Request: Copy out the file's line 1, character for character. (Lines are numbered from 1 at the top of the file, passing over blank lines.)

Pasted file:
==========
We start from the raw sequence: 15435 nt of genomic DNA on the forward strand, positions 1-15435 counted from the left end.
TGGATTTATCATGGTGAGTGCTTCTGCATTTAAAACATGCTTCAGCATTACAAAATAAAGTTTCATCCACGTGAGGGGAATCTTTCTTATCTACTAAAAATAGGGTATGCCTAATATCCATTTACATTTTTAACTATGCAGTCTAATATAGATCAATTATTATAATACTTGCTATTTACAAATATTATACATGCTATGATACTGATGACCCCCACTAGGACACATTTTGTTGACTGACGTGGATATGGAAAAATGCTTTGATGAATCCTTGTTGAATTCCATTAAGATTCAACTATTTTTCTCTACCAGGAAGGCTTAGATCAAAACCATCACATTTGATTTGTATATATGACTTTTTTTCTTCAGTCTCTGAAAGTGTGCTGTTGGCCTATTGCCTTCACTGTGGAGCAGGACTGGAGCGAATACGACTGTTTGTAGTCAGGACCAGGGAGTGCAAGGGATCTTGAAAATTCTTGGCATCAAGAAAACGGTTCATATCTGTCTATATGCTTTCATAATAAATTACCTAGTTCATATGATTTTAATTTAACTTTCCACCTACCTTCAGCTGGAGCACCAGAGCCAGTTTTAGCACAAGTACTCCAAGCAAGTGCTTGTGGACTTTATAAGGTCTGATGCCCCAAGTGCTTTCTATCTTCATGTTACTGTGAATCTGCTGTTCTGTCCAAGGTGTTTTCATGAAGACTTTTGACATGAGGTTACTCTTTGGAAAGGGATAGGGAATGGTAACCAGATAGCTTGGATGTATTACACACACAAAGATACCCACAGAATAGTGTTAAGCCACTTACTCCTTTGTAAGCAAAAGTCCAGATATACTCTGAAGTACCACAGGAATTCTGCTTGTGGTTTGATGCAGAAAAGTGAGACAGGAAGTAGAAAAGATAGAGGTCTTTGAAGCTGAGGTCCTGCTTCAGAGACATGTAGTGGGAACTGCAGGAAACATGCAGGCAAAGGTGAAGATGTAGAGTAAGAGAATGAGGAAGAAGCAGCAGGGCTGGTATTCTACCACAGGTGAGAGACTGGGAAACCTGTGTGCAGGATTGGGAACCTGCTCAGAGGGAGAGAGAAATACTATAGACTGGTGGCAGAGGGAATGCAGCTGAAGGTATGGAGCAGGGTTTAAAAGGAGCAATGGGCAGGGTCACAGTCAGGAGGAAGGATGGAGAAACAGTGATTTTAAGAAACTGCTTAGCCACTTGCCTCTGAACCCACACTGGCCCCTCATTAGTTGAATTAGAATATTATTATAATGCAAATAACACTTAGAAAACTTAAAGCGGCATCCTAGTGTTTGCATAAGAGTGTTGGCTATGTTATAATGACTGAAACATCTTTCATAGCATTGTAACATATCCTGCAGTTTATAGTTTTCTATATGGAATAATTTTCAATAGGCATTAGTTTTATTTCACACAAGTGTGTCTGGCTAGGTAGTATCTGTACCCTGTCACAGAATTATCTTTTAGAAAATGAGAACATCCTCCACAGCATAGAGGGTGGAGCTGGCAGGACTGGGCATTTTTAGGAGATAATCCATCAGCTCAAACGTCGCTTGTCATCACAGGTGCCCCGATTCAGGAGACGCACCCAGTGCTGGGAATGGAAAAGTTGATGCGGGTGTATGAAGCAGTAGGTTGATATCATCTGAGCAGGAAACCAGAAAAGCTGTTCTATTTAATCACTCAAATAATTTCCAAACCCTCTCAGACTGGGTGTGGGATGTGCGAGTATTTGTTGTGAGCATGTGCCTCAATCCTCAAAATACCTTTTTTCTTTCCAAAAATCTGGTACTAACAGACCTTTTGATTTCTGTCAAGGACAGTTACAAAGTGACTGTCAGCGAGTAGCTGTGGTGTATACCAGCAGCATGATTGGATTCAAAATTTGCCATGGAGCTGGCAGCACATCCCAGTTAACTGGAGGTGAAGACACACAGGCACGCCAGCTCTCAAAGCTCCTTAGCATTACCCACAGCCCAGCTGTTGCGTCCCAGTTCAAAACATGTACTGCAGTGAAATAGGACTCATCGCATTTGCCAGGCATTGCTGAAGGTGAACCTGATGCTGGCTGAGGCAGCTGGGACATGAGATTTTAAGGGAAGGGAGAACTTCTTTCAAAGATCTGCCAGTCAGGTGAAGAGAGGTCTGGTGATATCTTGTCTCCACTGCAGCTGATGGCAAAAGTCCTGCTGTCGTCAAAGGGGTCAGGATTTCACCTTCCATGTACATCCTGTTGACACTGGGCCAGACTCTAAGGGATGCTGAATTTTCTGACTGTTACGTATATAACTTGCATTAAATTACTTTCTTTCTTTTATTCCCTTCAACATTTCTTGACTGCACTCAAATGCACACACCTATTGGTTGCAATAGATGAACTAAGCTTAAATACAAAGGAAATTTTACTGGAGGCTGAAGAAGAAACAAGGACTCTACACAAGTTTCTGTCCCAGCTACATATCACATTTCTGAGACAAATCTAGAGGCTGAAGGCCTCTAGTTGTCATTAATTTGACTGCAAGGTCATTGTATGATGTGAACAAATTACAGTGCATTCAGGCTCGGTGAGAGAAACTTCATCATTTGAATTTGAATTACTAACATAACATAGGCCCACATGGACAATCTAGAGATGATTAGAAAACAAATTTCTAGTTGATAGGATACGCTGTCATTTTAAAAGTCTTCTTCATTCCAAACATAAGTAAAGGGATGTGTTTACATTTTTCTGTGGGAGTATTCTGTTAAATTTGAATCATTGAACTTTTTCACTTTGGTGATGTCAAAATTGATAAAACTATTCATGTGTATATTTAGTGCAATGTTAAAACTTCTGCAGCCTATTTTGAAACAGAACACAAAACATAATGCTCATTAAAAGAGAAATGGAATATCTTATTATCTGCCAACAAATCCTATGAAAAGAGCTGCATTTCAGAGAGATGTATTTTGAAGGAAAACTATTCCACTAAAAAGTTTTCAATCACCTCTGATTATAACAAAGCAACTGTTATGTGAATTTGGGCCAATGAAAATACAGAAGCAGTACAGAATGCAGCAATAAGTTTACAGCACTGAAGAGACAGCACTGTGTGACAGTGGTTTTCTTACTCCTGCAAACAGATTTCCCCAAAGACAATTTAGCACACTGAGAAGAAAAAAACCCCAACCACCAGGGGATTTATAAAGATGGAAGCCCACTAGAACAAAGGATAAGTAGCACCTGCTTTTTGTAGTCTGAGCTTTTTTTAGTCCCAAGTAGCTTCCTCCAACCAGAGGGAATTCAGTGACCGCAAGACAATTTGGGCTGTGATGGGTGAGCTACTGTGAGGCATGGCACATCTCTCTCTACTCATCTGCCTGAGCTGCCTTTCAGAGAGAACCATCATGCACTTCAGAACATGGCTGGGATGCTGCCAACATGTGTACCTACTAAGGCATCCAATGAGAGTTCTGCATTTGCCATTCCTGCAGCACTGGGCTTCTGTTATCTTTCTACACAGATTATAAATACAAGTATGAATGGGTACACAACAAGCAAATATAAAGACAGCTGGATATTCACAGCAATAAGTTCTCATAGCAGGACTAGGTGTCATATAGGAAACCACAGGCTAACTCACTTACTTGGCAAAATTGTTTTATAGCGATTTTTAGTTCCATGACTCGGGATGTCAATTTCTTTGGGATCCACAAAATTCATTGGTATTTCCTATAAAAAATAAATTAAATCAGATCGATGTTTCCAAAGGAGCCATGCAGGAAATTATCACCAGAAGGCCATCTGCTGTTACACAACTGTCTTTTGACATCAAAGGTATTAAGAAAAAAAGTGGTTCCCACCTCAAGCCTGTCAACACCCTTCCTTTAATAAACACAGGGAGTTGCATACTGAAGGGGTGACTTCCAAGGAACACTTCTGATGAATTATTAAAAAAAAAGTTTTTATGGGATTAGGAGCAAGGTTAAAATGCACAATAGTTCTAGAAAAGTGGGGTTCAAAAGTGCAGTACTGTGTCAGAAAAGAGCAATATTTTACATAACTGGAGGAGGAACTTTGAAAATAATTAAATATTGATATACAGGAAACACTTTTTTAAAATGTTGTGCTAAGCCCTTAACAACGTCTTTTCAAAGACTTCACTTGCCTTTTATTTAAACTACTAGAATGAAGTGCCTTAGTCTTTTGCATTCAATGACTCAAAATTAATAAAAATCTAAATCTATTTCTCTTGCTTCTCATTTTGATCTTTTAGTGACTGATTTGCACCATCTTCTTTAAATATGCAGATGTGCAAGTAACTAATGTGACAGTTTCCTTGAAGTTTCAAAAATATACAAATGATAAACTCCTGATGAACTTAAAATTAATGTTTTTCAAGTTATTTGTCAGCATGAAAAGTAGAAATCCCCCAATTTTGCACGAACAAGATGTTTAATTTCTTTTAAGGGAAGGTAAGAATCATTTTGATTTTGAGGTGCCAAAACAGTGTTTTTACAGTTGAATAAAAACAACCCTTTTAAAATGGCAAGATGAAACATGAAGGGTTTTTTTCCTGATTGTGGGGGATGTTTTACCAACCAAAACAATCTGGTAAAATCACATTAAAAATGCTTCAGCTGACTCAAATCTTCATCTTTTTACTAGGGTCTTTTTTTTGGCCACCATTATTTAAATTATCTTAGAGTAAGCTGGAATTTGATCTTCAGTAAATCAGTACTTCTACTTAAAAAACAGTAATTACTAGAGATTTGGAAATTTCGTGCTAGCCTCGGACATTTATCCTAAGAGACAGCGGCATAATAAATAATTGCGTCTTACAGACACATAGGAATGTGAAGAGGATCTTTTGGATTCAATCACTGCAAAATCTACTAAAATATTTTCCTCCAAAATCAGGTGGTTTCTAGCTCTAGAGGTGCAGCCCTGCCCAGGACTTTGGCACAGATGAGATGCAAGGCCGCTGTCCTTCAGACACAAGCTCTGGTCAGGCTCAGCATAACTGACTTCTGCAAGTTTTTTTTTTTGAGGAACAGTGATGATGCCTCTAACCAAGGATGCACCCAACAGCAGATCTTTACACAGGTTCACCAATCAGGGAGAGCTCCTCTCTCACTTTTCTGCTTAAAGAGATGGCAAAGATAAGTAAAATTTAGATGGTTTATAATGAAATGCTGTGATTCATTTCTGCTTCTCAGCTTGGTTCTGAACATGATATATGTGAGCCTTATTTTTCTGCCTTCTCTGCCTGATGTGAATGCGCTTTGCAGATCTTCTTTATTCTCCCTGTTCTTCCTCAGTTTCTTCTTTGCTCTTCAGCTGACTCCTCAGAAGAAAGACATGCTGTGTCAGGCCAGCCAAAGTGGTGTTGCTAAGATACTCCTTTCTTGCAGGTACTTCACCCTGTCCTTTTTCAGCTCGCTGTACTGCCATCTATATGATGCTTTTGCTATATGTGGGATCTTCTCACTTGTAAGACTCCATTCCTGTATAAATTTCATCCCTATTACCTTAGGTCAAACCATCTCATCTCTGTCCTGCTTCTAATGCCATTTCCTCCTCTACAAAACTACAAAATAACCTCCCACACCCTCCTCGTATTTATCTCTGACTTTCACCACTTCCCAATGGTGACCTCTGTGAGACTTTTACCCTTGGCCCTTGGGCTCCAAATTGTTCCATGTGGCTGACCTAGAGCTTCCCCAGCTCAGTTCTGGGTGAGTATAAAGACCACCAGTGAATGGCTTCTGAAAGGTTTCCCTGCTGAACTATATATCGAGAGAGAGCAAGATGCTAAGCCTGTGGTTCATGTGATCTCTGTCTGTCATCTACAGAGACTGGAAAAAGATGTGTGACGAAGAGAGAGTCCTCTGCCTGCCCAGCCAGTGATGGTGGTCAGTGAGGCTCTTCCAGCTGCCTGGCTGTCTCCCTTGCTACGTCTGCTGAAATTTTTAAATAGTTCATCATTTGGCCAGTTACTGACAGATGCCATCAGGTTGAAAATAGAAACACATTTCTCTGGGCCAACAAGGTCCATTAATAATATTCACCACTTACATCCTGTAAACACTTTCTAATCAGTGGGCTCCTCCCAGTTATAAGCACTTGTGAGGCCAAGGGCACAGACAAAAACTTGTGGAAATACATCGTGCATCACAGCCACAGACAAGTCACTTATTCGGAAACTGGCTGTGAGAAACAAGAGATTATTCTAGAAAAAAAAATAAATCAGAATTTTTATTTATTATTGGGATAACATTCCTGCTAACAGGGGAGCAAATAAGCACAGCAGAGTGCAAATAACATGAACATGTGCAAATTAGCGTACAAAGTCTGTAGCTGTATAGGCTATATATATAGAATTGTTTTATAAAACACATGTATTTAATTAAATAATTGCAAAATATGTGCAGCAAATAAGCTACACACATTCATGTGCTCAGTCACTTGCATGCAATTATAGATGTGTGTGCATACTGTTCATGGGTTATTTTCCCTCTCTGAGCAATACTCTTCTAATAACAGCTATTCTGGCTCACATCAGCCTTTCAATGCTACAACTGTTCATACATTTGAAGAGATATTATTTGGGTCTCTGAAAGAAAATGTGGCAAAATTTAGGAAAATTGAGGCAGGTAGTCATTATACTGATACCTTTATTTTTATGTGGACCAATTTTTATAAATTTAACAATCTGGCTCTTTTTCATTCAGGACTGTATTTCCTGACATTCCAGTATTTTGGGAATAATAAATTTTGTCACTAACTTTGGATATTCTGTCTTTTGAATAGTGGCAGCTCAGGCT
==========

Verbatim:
We start from the raw sequence: 15435 nt of genomic DNA on the forward strand, positions 1-15435 counted from the left end.